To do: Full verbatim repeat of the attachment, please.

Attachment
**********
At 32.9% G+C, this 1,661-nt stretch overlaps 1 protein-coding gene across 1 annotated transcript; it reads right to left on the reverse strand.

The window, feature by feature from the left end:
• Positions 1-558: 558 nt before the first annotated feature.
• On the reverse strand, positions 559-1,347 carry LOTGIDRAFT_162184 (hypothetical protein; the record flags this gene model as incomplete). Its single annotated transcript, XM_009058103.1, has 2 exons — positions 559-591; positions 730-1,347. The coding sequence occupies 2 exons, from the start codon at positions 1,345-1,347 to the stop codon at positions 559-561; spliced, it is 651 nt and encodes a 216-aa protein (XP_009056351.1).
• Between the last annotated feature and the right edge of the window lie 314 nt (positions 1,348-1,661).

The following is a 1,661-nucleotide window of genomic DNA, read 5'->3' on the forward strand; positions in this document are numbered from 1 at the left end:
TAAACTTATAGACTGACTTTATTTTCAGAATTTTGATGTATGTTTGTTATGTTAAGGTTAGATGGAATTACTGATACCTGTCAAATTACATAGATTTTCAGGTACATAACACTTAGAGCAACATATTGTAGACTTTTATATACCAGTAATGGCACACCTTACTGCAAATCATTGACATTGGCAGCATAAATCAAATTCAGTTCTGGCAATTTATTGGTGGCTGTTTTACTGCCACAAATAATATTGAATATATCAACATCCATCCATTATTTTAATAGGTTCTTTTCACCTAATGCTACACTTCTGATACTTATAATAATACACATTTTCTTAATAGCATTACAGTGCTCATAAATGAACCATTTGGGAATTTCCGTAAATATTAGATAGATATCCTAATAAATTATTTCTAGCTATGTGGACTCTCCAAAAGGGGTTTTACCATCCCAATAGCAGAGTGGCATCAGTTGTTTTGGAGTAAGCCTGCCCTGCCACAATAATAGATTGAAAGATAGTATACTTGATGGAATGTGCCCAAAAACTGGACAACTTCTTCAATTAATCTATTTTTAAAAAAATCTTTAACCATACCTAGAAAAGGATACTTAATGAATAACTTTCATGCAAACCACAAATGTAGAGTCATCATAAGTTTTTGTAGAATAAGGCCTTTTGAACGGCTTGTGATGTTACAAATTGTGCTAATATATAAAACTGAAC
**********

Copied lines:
At 32.9% G+C, this 1,661-nt stretch overlaps 1 protein-coding gene across 1 annotated transcript; it reads right to left on the reverse strand.

The window, feature by feature from the left end:
• Positions 1-558: 558 nt before the first annotated feature.
• On the reverse strand, positions 559-1,347 carry LOTGIDRAFT_162184 (hypothetical protein; the record flags this gene model as incomplete). Its single annotated transcript, XM_009058103.1, has 2 exons — positions 559-591; positions 730-1,347. The coding sequence occupies 2 exons, from the start codon at positions 1,345-1,347 to the stop codon at positions 559-561; spliced, it is 651 nt and encodes a 216-aa protein (XP_009056351.1).
• Between the last annotated feature and the right edge of the window lie 314 nt (positions 1,348-1,661).

The following is a 1,661-nucleotide window of genomic DNA, read 5'->3' on the forward strand; positions in this document are numbered from 1 at the left end:
TAAACTTATAGACTGACTTTATTTTCAGAATTTTGATGTATGTTTGTTATGTTAAGGTTAGATGGAATTACTGATACCTGTCAAATTACATAGATTTTCAGGTACATAACACTTAGAGCAACATATTGTAGACTTTTATATACCAGTAATGGCACACCTTACTGCAAATCATTGACATTGGCAGCATAAATCAAATTCAGTTCTGGCAATTTATTGGTGGCTGTTTTACTGCCACAAATAATATTGAATATATCAACATCCATCCATTATTTTAATAGGTTCTTTTCACCTAATGCTACACTTCTGATACTTATAATAATACACATTTTCTTAATAGCATTACAGTGCTCATAAATGAACCATTTGGGAATTTCCGTAAATATTAGATAGATATCCTAATAAATTATTTCTAGCTATGTGGACTCTCCAAAAGGGGTTTTACCATCCCAATAGCAGAGTGGCATCAGTTGTTTTGGAGTAAGCCTGCCCTGCCACAATAATAGATTGAAAGATAGTATACTTGATGGAATGTGCCCAAAAACTGGACAACTTCTTCAATTAATCTATTTTTAAAAAAATCTTTAACCATACCTAGAAAAGGATACTTAATGAATAACTTTCATGCAAACCACAAATGTAGAGTCATCATAAGTTTTTGTAGAATAAGGCCTTTTGAACGGCTTGTGATGTTACAAATTGTGCTAATATATAAAACTGAAC